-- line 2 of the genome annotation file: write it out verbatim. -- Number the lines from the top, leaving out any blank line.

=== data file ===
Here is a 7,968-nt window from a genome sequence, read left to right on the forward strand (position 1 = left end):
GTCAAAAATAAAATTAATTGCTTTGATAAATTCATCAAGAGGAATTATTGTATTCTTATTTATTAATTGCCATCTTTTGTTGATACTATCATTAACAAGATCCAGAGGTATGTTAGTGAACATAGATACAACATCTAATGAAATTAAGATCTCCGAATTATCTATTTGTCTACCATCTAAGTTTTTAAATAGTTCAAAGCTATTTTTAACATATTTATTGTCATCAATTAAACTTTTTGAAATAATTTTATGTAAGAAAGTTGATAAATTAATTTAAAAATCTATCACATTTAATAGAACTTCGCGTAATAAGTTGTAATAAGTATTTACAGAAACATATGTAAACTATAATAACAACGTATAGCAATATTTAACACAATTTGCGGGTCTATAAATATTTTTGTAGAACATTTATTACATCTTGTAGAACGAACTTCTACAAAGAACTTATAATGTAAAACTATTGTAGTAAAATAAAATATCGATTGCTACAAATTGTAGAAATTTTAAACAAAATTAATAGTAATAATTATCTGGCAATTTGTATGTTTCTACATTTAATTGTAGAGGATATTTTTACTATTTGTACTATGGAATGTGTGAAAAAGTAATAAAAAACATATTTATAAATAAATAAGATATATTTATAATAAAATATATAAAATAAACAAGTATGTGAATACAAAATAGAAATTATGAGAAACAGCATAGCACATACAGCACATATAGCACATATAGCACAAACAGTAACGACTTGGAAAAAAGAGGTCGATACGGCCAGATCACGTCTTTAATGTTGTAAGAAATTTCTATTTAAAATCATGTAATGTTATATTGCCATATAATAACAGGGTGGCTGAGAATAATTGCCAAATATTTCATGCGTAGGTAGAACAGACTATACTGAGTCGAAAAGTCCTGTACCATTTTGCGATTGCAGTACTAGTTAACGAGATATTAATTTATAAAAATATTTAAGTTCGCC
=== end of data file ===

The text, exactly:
GTCAAAAATAAAATTAATTGCTTTGATAAATTCATCAAGAGGAATTATTGTATTCTTATTTATTAATTGCCATCTTTTGTTGATACTATCATTAACAAGATCCAGAGGTATGTTAGTGAACATAGATACAACATCTAATGAAATTAAGATCTCCGAATTATCTATTTGTCTACCATCTAAGTTTTTAAATAGTTCAAAGCTATTTTTAACATATTTATTGTCATCAATTAAACTTTTTGAAATAATTTTATGTAAGAAAGTTGATAAATTAATTTAAAAATCTATCACATTTAATAGAACTTCGCGTAATAAGTTGTAATAAGTATTTACAGAAACATATGTAAACTATAATAACAACGTATAGCAATATTTAACACAATTTGCGGGTCTATAAATATTTTTGTAGAACATTTATTACATCTTGTAGAACGAACTTCTACAAAGAACTTATAATGTAAAACTATTGTAGTAAAATAAAATATCGATTGCTACAAATTGTAGAAATTTTAAACAAAATTAATAGTAATAATTATCTGGCAATTTGTATGTTTCTACATTTAATTGTAGAGGATATTTTTACTATTTGTACTATGGAATGTGTGAAAAAGTAATAAAAAACATATTTATAAATAAATAAGATATATTTATAATAAAATATATAAAATAAACAAGTATGTGAATACAAAATAGAAATTATGAGAAACAGCATAGCACATACAGCACATATAGCACATATAGCACAAACAGTAACGACTTGGAAAAAAGAGGTCGATACGGCCAGATCACGTCTTTAATGTTGTAAGAAATTTCTATTTAAAATCATGTAATGTTATATTGCCATATAATAACAGGGTGGCTGAGAATAATTGCCAAATATTTCATGCGTAGGTAGAACAGACTATACTGAGTCGAAAAGTCCTGTACCATTTTGCGATTGCAGTACTAGTTAACGAGATATTAATTTATAAAAATATTTAAGTTCGCC